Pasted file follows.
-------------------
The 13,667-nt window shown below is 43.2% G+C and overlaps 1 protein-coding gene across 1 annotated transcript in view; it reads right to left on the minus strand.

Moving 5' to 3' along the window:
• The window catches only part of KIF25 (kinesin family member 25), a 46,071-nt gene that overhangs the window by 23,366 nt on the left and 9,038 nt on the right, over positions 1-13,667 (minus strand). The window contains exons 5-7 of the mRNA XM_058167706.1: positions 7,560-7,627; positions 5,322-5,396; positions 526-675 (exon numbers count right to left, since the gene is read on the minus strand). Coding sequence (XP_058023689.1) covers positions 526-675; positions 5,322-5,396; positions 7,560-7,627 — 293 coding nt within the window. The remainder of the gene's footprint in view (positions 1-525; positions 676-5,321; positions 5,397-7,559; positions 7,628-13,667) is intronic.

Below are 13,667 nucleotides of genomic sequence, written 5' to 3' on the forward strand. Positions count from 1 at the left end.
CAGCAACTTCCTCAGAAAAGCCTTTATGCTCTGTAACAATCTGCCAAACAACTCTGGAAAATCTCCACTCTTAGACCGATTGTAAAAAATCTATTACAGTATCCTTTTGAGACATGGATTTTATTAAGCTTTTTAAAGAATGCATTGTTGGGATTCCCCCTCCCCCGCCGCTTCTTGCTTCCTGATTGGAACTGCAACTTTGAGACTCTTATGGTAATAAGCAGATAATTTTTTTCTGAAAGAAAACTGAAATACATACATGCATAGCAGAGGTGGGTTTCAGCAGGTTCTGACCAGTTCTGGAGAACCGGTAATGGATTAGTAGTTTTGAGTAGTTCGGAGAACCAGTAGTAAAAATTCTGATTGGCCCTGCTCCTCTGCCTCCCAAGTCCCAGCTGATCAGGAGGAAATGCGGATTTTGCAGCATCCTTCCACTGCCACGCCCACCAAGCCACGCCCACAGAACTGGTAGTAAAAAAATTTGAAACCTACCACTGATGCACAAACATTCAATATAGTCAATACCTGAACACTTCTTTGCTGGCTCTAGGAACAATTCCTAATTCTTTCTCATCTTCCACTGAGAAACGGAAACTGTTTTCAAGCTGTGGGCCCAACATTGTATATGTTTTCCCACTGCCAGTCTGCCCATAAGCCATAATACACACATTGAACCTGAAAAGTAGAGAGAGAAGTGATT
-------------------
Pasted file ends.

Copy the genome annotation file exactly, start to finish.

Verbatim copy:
The 13,667-nt window shown below is 43.2% G+C and overlaps 1 protein-coding gene across 1 annotated transcript in view; it reads right to left on the minus strand.

Moving 5' to 3' along the window:
• The window catches only part of KIF25 (kinesin family member 25), a 46,071-nt gene that overhangs the window by 23,366 nt on the left and 9,038 nt on the right, over positions 1-13,667 (minus strand). The window contains exons 5-7 of the mRNA XM_058167706.1: positions 7,560-7,627; positions 5,322-5,396; positions 526-675 (exon numbers count right to left, since the gene is read on the minus strand). Coding sequence (XP_058023689.1) covers positions 526-675; positions 5,322-5,396; positions 7,560-7,627 — 293 coding nt within the window. The remainder of the gene's footprint in view (positions 1-525; positions 676-5,321; positions 5,397-7,559; positions 7,628-13,667) is intronic.

Below are 13,667 nucleotides of genomic sequence, written 5' to 3' on the forward strand. Positions count from 1 at the left end.
CAGCAACTTCCTCAGAAAAGCCTTTATGCTCTGTAACAATCTGCCAAACAACTCTGGAAAATCTCCACTCTTAGACCGATTGTAAAAAATCTATTACAGTATCCTTTTGAGACATGGATTTTATTAAGCTTTTTAAAGAATGCATTGTTGGGATTCCCCCTCCCCCGCCGCTTCTTGCTTCCTGATTGGAACTGCAACTTTGAGACTCTTATGGTAATAAGCAGATAATTTTTTTCTGAAAGAAAACTGAAATACATACATGCATAGCAGAGGTGGGTTTCAGCAGGTTCTGACCAGTTCTGGAGAACCGGTAATGGATTAGTAGTTTTGAGTAGTTCGGAGAACCAGTAGTAAAAATTCTGATTGGCCCTGCTCCTCTGCCTCCCAAGTCCCAGCTGATCAGGAGGAAATGCGGATTTTGCAGCATCCTTCCACTGCCACGCCCACCAAGCCACGCCCACAGAACTGGTAGTAAAAAAATTTGAAACCTACCACTGATGCACAAACATTCAATATAGTCAATACCTGAACACTTCTTTGCTGGCTCTAGGAACAATTCCTAATTCTTTCTCATCTTCCACTGAGAAACGGAAACTGTTTTCAAGCTGTGGGCCCAACATTGTATATGTTTTCCCACTGCCAGTCTGCCCATAAGCCATAATACACACATTGAACCTGAAAAGTAGAGAGAGAAGTGATT